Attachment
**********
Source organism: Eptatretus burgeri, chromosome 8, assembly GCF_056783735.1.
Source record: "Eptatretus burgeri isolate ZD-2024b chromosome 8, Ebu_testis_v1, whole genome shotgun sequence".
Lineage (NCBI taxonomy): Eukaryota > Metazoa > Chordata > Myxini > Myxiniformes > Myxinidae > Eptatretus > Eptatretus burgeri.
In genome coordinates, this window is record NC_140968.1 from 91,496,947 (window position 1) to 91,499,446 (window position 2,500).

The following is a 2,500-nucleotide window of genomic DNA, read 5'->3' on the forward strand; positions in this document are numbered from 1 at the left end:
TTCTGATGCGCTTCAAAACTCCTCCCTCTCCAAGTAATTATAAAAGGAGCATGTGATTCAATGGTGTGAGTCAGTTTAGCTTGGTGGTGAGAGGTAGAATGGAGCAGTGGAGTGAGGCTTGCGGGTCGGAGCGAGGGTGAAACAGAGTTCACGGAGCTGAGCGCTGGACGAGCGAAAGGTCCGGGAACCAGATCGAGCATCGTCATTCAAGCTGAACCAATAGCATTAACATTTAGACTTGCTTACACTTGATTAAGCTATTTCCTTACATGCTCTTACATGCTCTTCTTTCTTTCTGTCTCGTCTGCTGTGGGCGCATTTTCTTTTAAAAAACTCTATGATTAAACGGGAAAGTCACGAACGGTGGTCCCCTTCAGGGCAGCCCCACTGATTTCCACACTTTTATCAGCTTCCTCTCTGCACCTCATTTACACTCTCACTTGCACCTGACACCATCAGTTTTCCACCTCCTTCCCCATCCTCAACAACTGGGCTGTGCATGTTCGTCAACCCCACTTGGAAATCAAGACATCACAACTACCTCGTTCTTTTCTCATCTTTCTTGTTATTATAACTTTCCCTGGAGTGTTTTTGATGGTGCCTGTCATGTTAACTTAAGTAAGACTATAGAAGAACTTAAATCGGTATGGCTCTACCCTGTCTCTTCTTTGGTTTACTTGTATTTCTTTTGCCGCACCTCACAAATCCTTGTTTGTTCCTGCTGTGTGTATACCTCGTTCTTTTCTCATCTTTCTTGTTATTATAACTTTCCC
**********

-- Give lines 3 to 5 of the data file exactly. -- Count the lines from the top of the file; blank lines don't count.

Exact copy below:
Lineage (NCBI taxonomy): Eukaryota > Metazoa > Chordata > Myxini > Myxiniformes > Myxinidae > Eptatretus > Eptatretus burgeri.
In genome coordinates, this window is record NC_140968.1 from 91,496,947 (window position 1) to 91,499,446 (window position 2,500).

The following is a 2,500-nucleotide window of genomic DNA, read 5'->3' on the forward strand; positions in this document are numbered from 1 at the left end: